Shaun Keavny’s programme on Radio 6 include people contacting him to tell of strange situations when they had apologised for their actions, even when no apology was necessary or even appropriate. One person spoke of apologising to the dishwasher when they had inadvertently opened it during the wash cycle. Another listener told of how his grandmother had apologised to a cake when she had opened the oven to check its progress and had discovered that it was not yet cooked.
Saying “sorry” is a national habit, there seems an instinctive inclination to apologise, even when it is not our fault. It is a trait that is used with comic effect in the American comedy film National Lampoon’s European Vacation.
The film features an American family travelling around Europe, spreading a trail of chaos and destruction wherever they go. In each city they visit they cause some grave misfortune to an English tourist played by Eric Idle, and each time the Englishman apologises, how careless of him to be in the way of their car when they ran him over, and so on. It never occurs to the Englishman to think that he has no need to say “sorry”.
Idle’s character is a caricature of Englishness, but it emphasises that the default response in most situations is to say “sorry.” Apologising to the dishwasher and to the cake arise from a long tradition of politeness.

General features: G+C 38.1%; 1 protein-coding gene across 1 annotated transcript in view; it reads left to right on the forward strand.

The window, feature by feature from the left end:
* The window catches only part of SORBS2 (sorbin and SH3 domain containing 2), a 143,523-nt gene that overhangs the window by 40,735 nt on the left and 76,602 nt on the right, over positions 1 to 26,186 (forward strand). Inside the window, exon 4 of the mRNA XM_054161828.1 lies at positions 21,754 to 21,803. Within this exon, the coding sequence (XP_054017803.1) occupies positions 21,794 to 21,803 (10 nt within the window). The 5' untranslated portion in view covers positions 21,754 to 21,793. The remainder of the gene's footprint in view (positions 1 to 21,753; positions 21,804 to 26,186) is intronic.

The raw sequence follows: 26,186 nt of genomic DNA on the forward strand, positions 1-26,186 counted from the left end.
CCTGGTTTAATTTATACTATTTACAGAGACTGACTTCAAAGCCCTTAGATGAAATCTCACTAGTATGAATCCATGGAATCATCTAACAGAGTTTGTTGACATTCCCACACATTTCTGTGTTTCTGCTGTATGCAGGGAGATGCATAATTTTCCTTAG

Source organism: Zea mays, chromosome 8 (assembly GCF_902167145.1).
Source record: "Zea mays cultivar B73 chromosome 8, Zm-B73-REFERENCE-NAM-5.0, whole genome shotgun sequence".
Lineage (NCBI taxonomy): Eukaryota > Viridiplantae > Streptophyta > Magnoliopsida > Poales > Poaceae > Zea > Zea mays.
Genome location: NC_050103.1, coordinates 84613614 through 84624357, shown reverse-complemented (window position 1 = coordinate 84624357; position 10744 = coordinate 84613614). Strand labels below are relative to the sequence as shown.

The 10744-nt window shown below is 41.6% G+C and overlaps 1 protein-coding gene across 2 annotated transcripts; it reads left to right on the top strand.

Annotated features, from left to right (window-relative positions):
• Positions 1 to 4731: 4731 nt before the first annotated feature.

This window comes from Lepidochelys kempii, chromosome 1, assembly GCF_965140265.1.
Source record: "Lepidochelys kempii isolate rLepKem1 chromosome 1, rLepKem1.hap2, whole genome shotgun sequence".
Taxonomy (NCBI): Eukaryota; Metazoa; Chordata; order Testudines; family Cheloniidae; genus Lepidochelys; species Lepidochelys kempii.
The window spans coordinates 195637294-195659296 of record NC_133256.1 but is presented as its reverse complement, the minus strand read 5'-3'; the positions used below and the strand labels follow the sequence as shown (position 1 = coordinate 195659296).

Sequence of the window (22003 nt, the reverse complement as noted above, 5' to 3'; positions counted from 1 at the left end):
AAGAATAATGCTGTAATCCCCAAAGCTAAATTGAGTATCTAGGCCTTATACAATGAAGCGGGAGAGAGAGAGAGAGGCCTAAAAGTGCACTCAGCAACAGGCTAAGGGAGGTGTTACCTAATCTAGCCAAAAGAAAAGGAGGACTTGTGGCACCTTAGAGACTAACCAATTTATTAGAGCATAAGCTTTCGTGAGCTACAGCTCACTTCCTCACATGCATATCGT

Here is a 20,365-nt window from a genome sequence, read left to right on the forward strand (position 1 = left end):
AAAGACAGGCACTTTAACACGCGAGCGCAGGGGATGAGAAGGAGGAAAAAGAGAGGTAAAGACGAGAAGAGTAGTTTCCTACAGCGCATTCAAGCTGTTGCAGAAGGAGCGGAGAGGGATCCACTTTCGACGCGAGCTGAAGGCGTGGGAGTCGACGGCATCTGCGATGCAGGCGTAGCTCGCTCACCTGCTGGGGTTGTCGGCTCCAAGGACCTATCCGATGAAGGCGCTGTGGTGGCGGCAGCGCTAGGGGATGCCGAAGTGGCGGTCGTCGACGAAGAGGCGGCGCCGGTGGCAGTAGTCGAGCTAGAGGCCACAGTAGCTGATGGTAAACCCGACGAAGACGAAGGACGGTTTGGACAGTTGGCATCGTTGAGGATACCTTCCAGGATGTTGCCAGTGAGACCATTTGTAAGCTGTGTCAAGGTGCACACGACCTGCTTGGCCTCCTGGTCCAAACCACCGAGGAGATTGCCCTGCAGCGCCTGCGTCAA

Studying the Tudors with the Year 7 students, we learned about Elizabethan England. Elizabeth successfully fudged and blurred the country to the point where there were no more religious wars. The attitude to religion that Elizabeth encouraged depended upon politeness, of being wary about causing offence. The Church of England became an institution where people who held disparate and sometimes contradictory beliefs could feel that they belonged, that the church was a tradition broad enough to encompass their wide spectrum of traditions.
Being a people who whose approach was to say “sorry” sprang our of a mood of intolerance towards extremism. Elizabeth would be tolerant of most things, what she would not tolerate was intolerance. Saying “sorry” for any imagined slight meant that you were not entrenched in your attitude toward those around you, if social relationships were better fostered by apologising even when it was unnecessary to do so, then a word of contrition is acceptable.
It is not a large step to take to move from being non-assertive in religious attitudes to apologising for absurd things.